Your conclusion must be related to and must grow out of what has come before. The conclusion is your last chance to remind the reader of your main idea and to drive home its importance. It is not the place to introduce irrelevant or trivial new topics. It is not the place to worry about counting words. The words of your conclusion are the last ones your reader will see, and they ought to be good words.
Beyond these observations, unfortunately, there are no tidy rules governing the writing of conclusions. Too many different kinds of conclusions exist to be wrapped up into one neat package. Your best bet for writing a good conclusion is to keep the various choices in mind so they’ll be available when you need them--and then to trust your instincts and common sense.
The following list suggests a few of the most useful kinds of conclusions:
We can see, then, that for many people divorce has become a preferred method of settling marital problems. Liberalized grounds for divorce, the increased social acceptance of those who have been divorced, and the loosening of religious taboos have all contributed to the dramatic increase in the divorce rate.
NOTE: Summaries run the risk of dullness. If your conclusion is a summary, try at least not to make it a word-for-word repetition of language used earlier in the paper. Summaries work best in long papers. The shorter the paper, the more you should consider another kind of conclusion.
As shown by the foregoing examples, the divorced man gets sympathy and attention and lots of dinner invitations. The divorced woman generally gets propositioned. It’s time she got some sympathy too. She’s not asking for special favors, but it’s time to stop treating her like a social outcast.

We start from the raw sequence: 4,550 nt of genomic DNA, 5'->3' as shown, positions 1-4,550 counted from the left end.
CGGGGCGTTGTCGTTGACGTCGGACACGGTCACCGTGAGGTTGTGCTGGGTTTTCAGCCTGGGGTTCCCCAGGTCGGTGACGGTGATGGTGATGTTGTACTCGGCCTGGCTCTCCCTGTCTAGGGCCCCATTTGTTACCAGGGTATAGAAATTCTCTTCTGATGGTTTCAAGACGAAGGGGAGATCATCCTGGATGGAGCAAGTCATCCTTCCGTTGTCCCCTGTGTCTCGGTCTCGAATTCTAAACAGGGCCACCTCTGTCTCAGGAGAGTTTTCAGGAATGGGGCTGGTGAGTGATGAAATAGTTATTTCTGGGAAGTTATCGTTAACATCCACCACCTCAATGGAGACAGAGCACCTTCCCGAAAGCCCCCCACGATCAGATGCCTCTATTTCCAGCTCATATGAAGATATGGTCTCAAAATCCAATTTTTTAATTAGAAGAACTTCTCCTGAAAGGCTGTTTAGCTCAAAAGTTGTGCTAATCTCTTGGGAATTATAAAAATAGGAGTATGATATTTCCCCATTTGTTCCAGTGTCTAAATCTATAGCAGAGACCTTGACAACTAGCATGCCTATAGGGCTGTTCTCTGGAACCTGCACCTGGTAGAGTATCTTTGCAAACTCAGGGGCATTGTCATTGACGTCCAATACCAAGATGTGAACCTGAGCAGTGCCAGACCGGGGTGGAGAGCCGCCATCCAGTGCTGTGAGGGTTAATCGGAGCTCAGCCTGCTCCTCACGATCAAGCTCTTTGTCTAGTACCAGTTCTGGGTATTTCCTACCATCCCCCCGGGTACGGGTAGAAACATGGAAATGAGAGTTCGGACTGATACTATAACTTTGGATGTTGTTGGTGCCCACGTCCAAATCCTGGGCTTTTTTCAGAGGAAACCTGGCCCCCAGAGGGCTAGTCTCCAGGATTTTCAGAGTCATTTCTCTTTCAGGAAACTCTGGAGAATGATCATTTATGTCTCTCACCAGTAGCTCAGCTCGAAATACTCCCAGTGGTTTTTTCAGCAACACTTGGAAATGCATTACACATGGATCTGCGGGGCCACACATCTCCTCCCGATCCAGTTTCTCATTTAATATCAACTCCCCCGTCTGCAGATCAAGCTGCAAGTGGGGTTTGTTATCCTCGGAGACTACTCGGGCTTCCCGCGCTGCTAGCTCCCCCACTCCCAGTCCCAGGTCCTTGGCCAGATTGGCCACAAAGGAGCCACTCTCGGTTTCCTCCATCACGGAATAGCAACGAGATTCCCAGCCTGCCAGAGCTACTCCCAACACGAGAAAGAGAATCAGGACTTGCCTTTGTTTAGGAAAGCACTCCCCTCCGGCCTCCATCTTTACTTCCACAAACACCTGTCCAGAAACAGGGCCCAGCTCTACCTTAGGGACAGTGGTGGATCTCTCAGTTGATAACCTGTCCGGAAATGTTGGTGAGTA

And so it goes. Divorce becomes more common every day. Eventually, it may be that it will stop mattering much. Then, perhaps, we will find people boasting about their former marriages the way our quaint, old grandparents used to boast about shipping on a tramp steamer or winning first prize for apple pie at the county fair or—their voices soft with pride and joy and love—staying married for forty or fifty years.
The increasing divorce rate is not merely a colorful statistic. It raises disturbing questions. How great is the damage done to children? Does divorce solve a problem or merely run away from it? Is marriage itself a dying institution? Can a society of broken homes be a healthy society? These and other questions will trouble this nation for years to come.
All in all, there seems little any one person or group can do about the increasing number of broken marriages except to start taking seriously the century-old wisecrack of Punch magazine: “Advice to those about to marry: Don’t.”
Yes, everybody’s doing it. The tragedy has gone from divorce. It’s now an official part of the natural cycle. Last week, one of the churches in my town had a divorce service. It was a big dress-up occasion. Friends and relatives got invited. Music. Prayers. Lots of lofty sentiments about change and growth stages. It was just like getting married. It was just like dying.
At a time when news magazines and television specials go into weekly panic about gas mileage and electric bills, about the balance of payments and inflation, about disarmament and dictatorships, it may almost seem frivolous to start brooding about how many people are getting divorced. In an age of revolution, it may seem almost irresponsible to create a new panic by studying statistics at the county courthouse. In the long run, however, nothing may be less frivolous or more thoroughly revolutionary for American civilization than the frightening basic truths revealed by the divorce figures of our turbulent society.